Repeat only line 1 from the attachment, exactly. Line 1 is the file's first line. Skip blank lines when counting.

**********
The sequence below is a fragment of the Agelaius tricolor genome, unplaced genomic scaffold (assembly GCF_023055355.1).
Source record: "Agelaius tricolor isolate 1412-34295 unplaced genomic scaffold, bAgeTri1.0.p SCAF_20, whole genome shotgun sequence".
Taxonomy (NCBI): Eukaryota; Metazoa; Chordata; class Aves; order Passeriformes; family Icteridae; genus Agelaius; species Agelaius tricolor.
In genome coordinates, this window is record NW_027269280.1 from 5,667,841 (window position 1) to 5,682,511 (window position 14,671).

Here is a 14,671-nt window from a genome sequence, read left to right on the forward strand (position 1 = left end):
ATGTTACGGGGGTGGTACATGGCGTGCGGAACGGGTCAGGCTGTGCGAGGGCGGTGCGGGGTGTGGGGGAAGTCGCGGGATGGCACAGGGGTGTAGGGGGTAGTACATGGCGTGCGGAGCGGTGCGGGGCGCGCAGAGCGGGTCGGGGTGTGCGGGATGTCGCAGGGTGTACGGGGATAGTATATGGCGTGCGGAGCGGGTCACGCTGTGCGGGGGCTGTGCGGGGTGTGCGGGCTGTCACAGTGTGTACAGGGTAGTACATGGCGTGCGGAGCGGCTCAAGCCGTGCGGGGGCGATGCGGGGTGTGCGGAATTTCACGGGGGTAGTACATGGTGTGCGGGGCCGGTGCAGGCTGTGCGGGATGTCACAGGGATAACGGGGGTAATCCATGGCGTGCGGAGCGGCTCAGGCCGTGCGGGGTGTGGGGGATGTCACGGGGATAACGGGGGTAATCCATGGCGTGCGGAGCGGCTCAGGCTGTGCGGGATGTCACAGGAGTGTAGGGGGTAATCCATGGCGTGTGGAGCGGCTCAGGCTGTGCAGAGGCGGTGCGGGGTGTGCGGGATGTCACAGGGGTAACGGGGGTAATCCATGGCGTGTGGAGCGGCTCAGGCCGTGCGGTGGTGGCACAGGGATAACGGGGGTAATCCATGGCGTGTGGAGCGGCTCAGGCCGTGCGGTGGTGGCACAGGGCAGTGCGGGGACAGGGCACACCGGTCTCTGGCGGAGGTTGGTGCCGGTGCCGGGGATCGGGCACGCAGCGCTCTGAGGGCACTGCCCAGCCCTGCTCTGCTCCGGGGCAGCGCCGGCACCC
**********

The sequence below is a fragment of the Agelaius tricolor genome, unplaced genomic scaffold (assembly GCF_023055355.1).